• Hi, Savannah. Bummer that my recipe didn’t work out for you, but I’m glad you’ve had success with other recipes. I’d suggest stick with those. And as for filling, my lemon buttercream is nice and zesty and adds plenty lemon flavor. But I love adding lemon curd in the middle too! Thank you so much for trying my recipe and for sharing your feedback.

  2. Tasted decent but did not turn out right. I followed the directions, my only thought at where it could have gone wrong was under mixing the batter, but I’m not sure. I’ve made macarons before with a different recipe and they mostly turned out. Mine today didn’t dry all the way, were chewy, had no feet, and the tops were soft and didn’t have that nice crunch. 

    Rating: 2
  3. This was my first time making macaroons and with your videos and easy to follow instructions they turned out great!  Love, love the lemony flavor in the buttercream filling.  The filling melds so nicely with the macaron shells.  Thank you!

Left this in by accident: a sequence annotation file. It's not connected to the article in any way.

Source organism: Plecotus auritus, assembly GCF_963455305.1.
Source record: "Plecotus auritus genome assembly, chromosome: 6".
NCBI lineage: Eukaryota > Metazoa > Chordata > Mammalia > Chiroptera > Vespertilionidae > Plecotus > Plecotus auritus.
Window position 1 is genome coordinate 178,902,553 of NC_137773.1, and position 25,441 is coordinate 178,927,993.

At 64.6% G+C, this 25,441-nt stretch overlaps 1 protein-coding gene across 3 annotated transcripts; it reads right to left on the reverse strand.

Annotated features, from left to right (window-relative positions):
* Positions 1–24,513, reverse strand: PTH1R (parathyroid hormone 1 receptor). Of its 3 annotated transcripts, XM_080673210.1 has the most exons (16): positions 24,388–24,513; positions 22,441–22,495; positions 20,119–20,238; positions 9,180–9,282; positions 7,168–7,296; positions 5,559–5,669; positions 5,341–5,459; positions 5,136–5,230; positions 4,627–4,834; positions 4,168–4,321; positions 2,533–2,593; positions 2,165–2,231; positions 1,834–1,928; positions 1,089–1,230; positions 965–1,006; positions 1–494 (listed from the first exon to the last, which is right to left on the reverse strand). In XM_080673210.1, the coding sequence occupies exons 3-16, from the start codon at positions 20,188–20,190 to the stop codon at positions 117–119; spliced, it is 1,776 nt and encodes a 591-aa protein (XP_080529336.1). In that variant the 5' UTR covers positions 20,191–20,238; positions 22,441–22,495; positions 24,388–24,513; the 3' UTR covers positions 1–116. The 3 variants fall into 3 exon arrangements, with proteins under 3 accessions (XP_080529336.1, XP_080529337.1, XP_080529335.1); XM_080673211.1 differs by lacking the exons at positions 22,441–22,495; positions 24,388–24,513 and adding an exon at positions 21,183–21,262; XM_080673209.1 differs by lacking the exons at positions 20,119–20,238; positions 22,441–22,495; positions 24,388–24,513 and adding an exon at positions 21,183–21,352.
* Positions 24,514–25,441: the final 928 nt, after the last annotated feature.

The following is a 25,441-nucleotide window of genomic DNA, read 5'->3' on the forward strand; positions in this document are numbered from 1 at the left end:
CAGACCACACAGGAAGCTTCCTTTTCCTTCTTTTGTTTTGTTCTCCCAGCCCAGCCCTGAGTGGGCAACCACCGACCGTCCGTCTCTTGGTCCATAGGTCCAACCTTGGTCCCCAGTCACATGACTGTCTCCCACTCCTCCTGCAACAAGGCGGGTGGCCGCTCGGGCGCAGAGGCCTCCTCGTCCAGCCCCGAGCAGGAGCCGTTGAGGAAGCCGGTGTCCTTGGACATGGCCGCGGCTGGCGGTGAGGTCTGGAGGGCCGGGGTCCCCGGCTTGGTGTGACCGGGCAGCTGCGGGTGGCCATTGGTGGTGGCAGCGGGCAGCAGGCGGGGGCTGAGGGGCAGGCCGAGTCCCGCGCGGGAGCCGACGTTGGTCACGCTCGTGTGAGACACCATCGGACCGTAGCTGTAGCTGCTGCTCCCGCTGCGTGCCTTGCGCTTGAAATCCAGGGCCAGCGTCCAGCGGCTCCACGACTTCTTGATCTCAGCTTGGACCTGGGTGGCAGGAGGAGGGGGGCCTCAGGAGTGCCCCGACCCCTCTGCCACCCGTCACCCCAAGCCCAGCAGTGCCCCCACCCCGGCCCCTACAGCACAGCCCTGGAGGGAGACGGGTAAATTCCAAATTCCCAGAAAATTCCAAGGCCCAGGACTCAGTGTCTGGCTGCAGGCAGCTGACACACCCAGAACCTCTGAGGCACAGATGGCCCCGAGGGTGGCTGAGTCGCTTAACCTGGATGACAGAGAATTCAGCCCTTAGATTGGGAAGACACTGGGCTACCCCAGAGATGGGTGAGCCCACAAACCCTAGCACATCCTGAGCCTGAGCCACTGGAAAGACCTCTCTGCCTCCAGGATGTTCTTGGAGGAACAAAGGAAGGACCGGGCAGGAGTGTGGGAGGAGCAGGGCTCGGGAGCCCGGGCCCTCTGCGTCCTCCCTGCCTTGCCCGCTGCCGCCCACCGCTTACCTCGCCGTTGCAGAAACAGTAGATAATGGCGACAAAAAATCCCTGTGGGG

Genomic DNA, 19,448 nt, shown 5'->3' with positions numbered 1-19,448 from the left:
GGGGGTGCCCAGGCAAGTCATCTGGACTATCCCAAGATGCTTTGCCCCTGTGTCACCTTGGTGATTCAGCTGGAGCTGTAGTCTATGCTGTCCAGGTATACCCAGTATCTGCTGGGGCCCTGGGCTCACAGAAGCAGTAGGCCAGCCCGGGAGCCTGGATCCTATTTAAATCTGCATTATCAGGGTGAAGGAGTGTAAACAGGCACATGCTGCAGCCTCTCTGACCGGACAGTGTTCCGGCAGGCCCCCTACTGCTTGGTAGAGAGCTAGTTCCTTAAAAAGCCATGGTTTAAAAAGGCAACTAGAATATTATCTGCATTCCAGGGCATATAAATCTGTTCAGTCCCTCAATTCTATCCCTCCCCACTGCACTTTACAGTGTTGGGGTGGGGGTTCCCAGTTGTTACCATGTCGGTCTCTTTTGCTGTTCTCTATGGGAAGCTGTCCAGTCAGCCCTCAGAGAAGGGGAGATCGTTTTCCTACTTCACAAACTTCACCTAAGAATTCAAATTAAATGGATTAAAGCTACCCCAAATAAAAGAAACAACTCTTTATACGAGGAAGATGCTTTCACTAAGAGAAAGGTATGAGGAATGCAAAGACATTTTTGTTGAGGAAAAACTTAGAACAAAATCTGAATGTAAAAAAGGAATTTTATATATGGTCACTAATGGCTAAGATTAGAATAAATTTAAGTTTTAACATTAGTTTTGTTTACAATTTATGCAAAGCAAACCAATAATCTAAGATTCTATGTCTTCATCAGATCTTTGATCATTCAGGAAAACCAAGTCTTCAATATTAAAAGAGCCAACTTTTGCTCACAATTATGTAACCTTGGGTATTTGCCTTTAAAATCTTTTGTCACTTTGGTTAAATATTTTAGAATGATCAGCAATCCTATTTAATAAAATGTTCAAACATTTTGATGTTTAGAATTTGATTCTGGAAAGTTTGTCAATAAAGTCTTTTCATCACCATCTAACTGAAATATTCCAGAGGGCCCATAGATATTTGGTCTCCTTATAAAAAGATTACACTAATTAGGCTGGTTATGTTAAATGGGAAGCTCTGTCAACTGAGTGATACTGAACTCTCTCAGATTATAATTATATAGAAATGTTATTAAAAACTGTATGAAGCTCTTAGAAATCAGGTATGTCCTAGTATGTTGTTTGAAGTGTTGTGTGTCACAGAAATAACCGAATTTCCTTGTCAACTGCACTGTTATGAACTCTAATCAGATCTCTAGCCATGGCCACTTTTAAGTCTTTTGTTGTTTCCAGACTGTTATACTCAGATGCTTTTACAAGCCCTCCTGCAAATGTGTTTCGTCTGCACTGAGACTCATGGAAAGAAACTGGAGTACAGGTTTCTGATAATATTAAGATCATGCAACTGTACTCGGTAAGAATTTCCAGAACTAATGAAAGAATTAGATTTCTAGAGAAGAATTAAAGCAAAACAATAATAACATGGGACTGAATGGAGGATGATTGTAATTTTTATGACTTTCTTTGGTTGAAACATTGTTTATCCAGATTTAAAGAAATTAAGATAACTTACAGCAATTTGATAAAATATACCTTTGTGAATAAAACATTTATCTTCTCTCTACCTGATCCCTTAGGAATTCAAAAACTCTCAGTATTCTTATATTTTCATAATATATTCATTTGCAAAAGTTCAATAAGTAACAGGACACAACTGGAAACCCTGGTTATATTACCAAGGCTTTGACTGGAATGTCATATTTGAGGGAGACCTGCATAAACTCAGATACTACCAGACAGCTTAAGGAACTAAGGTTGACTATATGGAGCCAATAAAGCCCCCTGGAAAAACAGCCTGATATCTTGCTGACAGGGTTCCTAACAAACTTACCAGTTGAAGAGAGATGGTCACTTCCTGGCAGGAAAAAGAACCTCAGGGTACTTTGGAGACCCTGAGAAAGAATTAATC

Rating: 5
  4. I have a question, after I put the lemon juuce and the zest, the egg white starting to get fizzy, then the batter do the same.  No feet after bake

  5. What does the ribbon mean when checking the batter?

    • Hi, Wendy. Ribbon means the batter falls on itself in ribbon-like pattern, then it dissolves into the main batter. I included a short video on folding the batter and how to check the consistency. The video is in the blog post above. Hope that helps.

  6. 1) I added my lemon zest but it just made my shells look ugly. How did you get such a smooth shell without the zest sticking out?
    2) How long does it take for the butter to fluff up? I tried but it was just so little butter that the whisk just couldn’t whisk it properly. Should I just beat it by hand? (because the bowls that come with the kitchen aid have a raised middle it doesn’t seem to be able to whip properly)

    • Hi, Kris. What kind of zester did you use? I use this microplane zester (<- affiliate link), which makes super fine zest. I use the same bowl and I feel like that raised middle actually helps to whip small amount of butter nicely. It usually takes a little bit (about a minute or so) to start fluffing up. I've never tried hand whipping, but you could definitely do that too.